Why Live Webinars are a Painful Waste of Time

Speaking to our customers there comes a very common request from senior managers to communicate directly with their entire workforce. The assumption is usually that the way to do this is with a live web conference, with everyone logging in at the same time en-masse to get the latest news from the top.
As bandwidth offers ever better video and audio quality, online live events are becoming increasingly attractive. However, there are many pitfalls that mean live is not always the best option. The attractions of this kind of live online event are obvious – in theory, everyone gets the same message at the same time and this can be used to drive a feedback loop with people asking questions and feeling involved in a two way conversation.
Did you notice the ‘in theory’ in the last paragraph? As always, reality does not quite match up to the theory.

Problem 1 – Availability

For any live communication, a proportion of the intended viewers are not going to be available at the time the broadcast is taking place. This is especially a problem for organisations operating internationally, with a workforce spread across widely separated time zones.

Problem 2 – Accessibility

As you will know if you regularly use live video online, there are all kinds of problems that people can have in viewing a live stream. And that doesn’t include the pain of trying to install a .exe or run a applet on a corporate laptop or desktop.

Problem 3 – Scale

Let’s assume that despite the first two problems, a significant number of people manage to view the live stream and want to get involved in a conversation. Now you have a new problem. Accepting and responding to input from thousands of participants in real time is simply unworkable without a large team of well-trained moderators.
Even if you put the resources in place to deal with a mass audience, failing to give time to all of the many issues raised can lead to what should have been a positive conversation becoming a negative experience for viewers who feel ignored.

Problem 4 – Bandwidth

The problem of scale brings us on to perhaps the biggest problem with live communications. This is the one that brings any IT department out in a cold sweat when mass live communications are mentioned – bandwidth usage.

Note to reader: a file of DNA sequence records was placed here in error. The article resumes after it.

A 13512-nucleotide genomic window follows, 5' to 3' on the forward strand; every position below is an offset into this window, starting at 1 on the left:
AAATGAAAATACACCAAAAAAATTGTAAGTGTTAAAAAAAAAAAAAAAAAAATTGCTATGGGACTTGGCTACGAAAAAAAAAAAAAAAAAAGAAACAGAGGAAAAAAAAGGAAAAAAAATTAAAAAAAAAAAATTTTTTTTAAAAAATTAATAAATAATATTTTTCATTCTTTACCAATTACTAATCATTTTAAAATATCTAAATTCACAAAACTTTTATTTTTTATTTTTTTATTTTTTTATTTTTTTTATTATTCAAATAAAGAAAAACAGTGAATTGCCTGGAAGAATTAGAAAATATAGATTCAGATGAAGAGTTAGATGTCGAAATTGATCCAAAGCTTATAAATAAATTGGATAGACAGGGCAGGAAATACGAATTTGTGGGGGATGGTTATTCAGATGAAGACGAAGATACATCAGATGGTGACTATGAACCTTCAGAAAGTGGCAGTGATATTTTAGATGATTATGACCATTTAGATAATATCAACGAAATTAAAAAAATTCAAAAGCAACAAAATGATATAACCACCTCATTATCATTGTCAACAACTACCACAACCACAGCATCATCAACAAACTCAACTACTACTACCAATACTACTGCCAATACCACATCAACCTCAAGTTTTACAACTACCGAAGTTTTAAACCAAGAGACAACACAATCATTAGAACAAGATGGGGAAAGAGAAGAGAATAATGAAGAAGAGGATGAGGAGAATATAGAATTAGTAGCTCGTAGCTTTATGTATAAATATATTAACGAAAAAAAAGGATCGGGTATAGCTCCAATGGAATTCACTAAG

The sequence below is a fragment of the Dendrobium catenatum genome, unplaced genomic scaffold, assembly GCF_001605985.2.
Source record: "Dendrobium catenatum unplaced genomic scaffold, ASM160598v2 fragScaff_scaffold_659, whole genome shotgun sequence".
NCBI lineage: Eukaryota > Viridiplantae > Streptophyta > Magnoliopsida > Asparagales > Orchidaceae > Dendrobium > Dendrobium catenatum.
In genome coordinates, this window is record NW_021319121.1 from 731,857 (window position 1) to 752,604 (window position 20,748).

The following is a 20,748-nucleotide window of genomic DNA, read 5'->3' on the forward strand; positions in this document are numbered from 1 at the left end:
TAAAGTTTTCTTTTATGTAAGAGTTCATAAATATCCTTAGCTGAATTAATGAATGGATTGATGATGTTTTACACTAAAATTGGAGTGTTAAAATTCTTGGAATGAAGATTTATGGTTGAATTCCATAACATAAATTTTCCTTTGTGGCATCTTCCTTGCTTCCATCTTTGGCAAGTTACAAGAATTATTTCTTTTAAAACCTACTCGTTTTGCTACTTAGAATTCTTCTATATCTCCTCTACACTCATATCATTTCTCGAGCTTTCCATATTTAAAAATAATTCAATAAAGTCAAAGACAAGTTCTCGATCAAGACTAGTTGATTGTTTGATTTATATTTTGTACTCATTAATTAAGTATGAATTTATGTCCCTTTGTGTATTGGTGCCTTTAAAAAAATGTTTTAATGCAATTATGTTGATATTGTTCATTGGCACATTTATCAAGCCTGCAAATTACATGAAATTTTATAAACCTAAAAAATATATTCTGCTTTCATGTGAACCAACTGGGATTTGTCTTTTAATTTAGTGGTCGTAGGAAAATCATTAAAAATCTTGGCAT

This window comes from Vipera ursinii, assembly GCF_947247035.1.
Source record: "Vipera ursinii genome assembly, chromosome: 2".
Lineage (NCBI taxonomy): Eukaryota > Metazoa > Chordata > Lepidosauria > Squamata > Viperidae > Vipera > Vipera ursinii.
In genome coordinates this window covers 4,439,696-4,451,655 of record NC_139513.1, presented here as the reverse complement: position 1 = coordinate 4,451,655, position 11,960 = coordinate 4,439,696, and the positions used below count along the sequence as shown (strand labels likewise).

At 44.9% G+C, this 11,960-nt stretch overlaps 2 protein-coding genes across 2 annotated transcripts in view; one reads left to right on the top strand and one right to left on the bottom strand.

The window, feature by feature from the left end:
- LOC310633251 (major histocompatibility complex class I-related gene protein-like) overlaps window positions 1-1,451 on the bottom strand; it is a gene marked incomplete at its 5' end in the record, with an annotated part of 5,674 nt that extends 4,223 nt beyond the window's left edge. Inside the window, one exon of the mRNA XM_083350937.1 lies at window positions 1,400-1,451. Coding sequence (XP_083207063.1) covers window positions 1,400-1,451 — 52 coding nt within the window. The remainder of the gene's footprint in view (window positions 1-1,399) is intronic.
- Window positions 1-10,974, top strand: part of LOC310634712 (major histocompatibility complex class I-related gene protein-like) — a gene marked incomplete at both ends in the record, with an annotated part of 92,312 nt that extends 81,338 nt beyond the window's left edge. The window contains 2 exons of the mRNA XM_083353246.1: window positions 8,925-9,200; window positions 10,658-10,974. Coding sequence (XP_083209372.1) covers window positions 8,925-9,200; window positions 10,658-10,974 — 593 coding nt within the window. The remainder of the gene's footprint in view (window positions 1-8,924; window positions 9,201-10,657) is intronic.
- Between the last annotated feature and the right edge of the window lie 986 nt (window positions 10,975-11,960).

A live communication to all employees necessarily means that a huge amount of data must be shifted across the corporate network during the broadcast. Broadcasting a video stream encoded at a modest 548 Kilobits per second to 5000 viewers requires an eye-watering   10 Gigabytes per second to be delivered across the network. Use higher quality video or more viewers and the numbers only get bigger.

If Not Live Then What?

So if mass live communications are problematic, what is the solution?
Let’s look at the original aim – to communicate with the entire workforce. Does this need to be done live, with everyone viewing the communication at the exact same time? Perhaps in some unusual cases but, the vast majority of the time, there is no problem with viewers accessing content over a period of time.
Using on demand communications neatly solves the problems we identified earlier.
Viewers who are not available when the content is first released can watch it at a time that suites them.
On demand video can be encoded into a wider variety of formats, making it reliably available through more browsers and devices and with fewer firewall issues.
When on demand communications are used, viewers expect responses to their comments to take longer and more diverse channels can be used. A great approach is to solicit comments and questions a week before a communication is produced. It can then cover the concerns and questions in a well-planned manner.
Bandwidth usage for on-demand communications is transformed compared to live. The amount of data transferred overall is the same (or even higher – often on demand communications can be delivered in higher quality than would be possible live) but it is spread out over a much longer period of time.
Look at this example of an on demand video communication, sent out at 10:00 on a Monday morning:
As you can see, the viewing is spread out, with only a relatively small proportion of views occurring during any particular hour.
For the same 548 Kilobit per second video that required 10 Gigabytes per second of network capacity to deliver live, this scenario would only require a peak of around 0.1 Gigabytes per second – 100 times less.